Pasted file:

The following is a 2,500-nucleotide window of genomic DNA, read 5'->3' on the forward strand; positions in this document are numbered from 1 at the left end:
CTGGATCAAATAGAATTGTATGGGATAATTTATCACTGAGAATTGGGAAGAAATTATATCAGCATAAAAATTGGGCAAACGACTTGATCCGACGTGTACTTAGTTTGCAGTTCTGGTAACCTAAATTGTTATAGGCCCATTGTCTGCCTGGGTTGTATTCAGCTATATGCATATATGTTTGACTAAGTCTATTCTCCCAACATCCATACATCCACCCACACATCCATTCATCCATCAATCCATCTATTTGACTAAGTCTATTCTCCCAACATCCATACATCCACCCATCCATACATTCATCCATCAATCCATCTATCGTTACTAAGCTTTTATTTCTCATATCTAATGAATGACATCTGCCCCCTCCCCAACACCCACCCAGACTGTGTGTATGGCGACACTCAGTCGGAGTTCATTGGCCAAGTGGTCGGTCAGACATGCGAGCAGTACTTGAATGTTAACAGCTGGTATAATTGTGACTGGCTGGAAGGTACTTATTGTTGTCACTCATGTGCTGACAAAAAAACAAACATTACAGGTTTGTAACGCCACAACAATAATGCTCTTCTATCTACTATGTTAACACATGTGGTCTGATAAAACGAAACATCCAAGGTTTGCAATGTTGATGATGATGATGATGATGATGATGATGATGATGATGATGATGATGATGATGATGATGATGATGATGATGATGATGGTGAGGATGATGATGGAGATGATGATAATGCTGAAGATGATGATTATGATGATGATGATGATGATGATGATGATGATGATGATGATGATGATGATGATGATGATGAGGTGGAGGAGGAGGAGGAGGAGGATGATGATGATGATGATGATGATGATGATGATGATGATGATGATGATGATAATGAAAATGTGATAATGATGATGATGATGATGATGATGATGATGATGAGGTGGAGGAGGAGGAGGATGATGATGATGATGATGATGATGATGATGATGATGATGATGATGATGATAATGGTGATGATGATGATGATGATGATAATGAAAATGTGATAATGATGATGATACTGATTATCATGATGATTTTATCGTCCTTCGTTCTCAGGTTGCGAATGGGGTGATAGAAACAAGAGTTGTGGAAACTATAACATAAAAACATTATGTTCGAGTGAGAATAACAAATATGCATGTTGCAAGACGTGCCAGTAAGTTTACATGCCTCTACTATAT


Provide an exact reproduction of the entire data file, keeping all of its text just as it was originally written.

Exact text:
The following is a 2,500-nucleotide window of genomic DNA, read 5'->3' on the forward strand; positions in this document are numbered from 1 at the left end:
CTGGATCAAATAGAATTGTATGGGATAATTTATCACTGAGAATTGGGAAGAAATTATATCAGCATAAAAATTGGGCAAACGACTTGATCCGACGTGTACTTAGTTTGCAGTTCTGGTAACCTAAATTGTTATAGGCCCATTGTCTGCCTGGGTTGTATTCAGCTATATGCATATATGTTTGACTAAGTCTATTCTCCCAACATCCATACATCCACCCACACATCCATTCATCCATCAATCCATCTATTTGACTAAGTCTATTCTCCCAACATCCATACATCCACCCATCCATACATTCATCCATCAATCCATCTATCGTTACTAAGCTTTTATTTCTCATATCTAATGAATGACATCTGCCCCCTCCCCAACACCCACCCAGACTGTGTGTATGGCGACACTCAGTCGGAGTTCATTGGCCAAGTGGTCGGTCAGACATGCGAGCAGTACTTGAATGTTAACAGCTGGTATAATTGTGACTGGCTGGAAGGTACTTATTGTTGTCACTCATGTGCTGACAAAAAAACAAACATTACAGGTTTGTAACGCCACAACAATAATGCTCTTCTATCTACTATGTTAACACATGTGGTCTGATAAAACGAAACATCCAAGGTTTGCAATGTTGATGATGATGATGATGATGATGATGATGATGATGATGATGATGATGATGATGATGATGATGATGATGATGATGATGGTGAGGATGATGATGGAGATGATGATAATGCTGAAGATGATGATTATGATGATGATGATGATGATGATGATGATGATGATGATGATGATGATGATGATGATGATGAGGTGGAGGAGGAGGAGGAGGAGGATGATGATGATGATGATGATGATGATGATGATGATGATGATGATGATGATAATGAAAATGTGATAATGATGATGATGATGATGATGATGATGATGATGAGGTGGAGGAGGAGGAGGATGATGATGATGATGATGATGATGATGATGATGATGATGATGATGATGATAATGGTGATGATGATGATGATGATGATAATGAAAATGTGATAATGATGATGATACTGATTATCATGATGATTTTATCGTCCTTCGTTCTCAGGTTGCGAATGGGGTGATAGAAACAAGAGTTGTGGAAACTATAACATAAAAACATTATGTTCGAGTGAGAATAACAAATATGCATGTTGCAAGACGTGCCAGTAAGTTTACATGCCTCTACTATAT